Horizontal 2: Cloud-based data processing

The resulting video footage and GPS data are uploaded to processed in the cloud.

The video footage is deconstructed into single frames, which are then flattened and stitched together to build a flat image of the road surface. Each reconstructed representation of the road surface offers a 2mm per pixel resolution for accurate and in-depth analysis. The GPS data is lined to the video data to build a concise geographic representation of road-surface segments that can be analysed by an asset manager.

IMAGE 1: Original Image

IMAGE 2: Angled and flattened

IMAGE 3: 50 images stitched together

A Convolutional Neural Network (CNN) is trained to find relevant features in the road surface, such as cracks and potholes, according to South Africa’s TMH-9 Visual Assessment of Roads. CNNs have proven to be useful in analysing visual imagery. They make use of sequential layers and an input file that contains the “weights” of the parameters. Compared to Fully Connected Networks, CNN’s rely on fewer parameters and are cheaper in terms of memory and computing power. When harnessing the power of CNN, IMQS starts from a clean slate and trains the network to understand what it sees in the camera footage. As the machine learns, the process becomes more reliable and the data ever more accurate.

In the context of road assessment, training involves teaching an artificial intelligence to recognise and mark road-surface incidents according to TMH-9 criteria. Once the flat earth model of a municipality’s road surface has been produced, a trained individual will label the block where an item occurs – incident blocks. The model is then used to train the machine to locate such incidents independently.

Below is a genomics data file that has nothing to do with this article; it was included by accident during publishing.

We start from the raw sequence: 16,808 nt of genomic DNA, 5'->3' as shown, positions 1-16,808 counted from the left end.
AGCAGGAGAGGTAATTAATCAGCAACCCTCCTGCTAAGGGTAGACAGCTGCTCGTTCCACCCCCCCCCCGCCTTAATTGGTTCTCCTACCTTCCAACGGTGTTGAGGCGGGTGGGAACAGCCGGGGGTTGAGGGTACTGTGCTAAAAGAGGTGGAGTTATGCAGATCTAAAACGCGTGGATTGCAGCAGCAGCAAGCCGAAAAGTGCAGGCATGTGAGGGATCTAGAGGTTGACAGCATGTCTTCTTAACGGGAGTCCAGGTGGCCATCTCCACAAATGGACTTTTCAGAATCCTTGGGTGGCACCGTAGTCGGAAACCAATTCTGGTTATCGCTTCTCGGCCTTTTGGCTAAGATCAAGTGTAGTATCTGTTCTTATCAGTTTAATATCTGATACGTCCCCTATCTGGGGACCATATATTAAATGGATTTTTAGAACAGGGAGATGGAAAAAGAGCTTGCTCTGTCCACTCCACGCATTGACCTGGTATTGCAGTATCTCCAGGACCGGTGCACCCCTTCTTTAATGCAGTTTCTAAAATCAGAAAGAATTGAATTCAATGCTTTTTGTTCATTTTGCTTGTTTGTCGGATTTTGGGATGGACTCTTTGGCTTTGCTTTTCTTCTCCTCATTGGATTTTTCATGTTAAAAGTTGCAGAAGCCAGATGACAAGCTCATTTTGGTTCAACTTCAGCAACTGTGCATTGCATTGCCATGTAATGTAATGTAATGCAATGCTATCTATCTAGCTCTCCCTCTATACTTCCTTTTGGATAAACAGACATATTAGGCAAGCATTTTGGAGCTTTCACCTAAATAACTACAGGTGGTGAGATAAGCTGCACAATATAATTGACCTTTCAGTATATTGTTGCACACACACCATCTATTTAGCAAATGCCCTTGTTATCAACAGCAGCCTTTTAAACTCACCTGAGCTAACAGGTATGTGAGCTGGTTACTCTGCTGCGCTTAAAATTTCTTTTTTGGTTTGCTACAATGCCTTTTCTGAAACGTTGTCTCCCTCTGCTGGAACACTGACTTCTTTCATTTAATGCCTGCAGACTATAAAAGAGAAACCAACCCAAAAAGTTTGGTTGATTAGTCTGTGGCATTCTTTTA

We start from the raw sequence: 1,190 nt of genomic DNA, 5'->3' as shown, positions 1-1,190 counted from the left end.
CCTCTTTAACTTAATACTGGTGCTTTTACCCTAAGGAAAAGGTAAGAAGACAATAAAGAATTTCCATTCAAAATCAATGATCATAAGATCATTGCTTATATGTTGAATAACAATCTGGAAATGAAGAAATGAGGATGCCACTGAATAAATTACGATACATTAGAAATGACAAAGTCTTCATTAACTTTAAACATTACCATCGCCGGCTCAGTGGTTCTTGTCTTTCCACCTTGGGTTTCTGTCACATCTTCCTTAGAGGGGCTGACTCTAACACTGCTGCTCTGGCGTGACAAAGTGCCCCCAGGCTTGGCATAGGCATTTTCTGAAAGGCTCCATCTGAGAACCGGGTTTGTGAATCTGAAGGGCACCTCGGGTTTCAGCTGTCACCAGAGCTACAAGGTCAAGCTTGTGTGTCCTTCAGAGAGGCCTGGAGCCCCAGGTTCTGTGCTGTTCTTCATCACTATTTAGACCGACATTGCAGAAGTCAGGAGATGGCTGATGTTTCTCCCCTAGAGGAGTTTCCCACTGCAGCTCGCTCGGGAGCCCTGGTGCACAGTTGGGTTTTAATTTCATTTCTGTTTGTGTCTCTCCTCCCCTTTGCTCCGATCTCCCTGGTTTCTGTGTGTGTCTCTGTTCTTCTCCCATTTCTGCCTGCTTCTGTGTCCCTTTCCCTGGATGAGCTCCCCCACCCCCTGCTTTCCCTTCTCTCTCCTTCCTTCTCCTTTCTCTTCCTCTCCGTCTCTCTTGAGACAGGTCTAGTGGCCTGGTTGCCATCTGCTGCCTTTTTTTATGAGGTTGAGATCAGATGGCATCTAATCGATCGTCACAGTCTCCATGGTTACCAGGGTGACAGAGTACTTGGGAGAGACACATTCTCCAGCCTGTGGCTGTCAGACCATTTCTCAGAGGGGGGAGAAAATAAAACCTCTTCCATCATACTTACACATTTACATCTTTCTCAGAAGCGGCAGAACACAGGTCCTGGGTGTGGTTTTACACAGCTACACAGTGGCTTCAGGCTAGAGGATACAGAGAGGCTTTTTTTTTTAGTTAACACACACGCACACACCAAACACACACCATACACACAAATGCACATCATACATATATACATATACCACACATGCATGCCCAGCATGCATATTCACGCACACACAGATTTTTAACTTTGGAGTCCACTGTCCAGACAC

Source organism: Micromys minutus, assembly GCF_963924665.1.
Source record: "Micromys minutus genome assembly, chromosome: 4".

Horizontal 3: Asset Management

The captured and assessed information is finally used to build an accurate map of the road network, which shows, with precision, the surface quality on every part of the road. The information is geographically presented in IMQS and can be used by infrastructure asset managers to gain a complete and verified understanding of their road network’s condition.


While no specialised skills are needed to operate the hardware, challenges exist when implementing such internet-driven solutions in developing economy municipalities.

The first challenge is the requirement for high-speed internet to upload large amounts of data to the cloud and process it - about 300 GB per day. This is especially a problem for developing market economies and rural communities. A second challenge is that of surveying gravel road surfaces. Not only do gravel roads have their own assessment criteria, but are currently a challenge when it comes to mounting hardware to the surveying vehicle.

On the other hand, the benefits far outweigh the challenges.

Firstly, the IMQS Automated Road Surface Assessment solution could decrease cost by an estimated factor of ten, while increasing survey speed to roughly 30 km an hour. Secondly, the resulting accuracy of data also means that more effective and timely decisions can be made regarding maintenance and management of municipal road segments and networks. Finally, there positive spinoffs include the simultaneous mapping of road segments during data acquisition, as well as the potential to survey road furniture with similar methods.

This IMQS solution is built to seamlessly integrate with existing geographically enabled IMQS products, such as the IMQS Asset Register and Project Control System, but will also integrate with a municipality’s preferred asset management system. In so doing, it buttresses the existing integrated lifecycle asset management approach that makes IMQS a leader in the infrastructure asset management industry.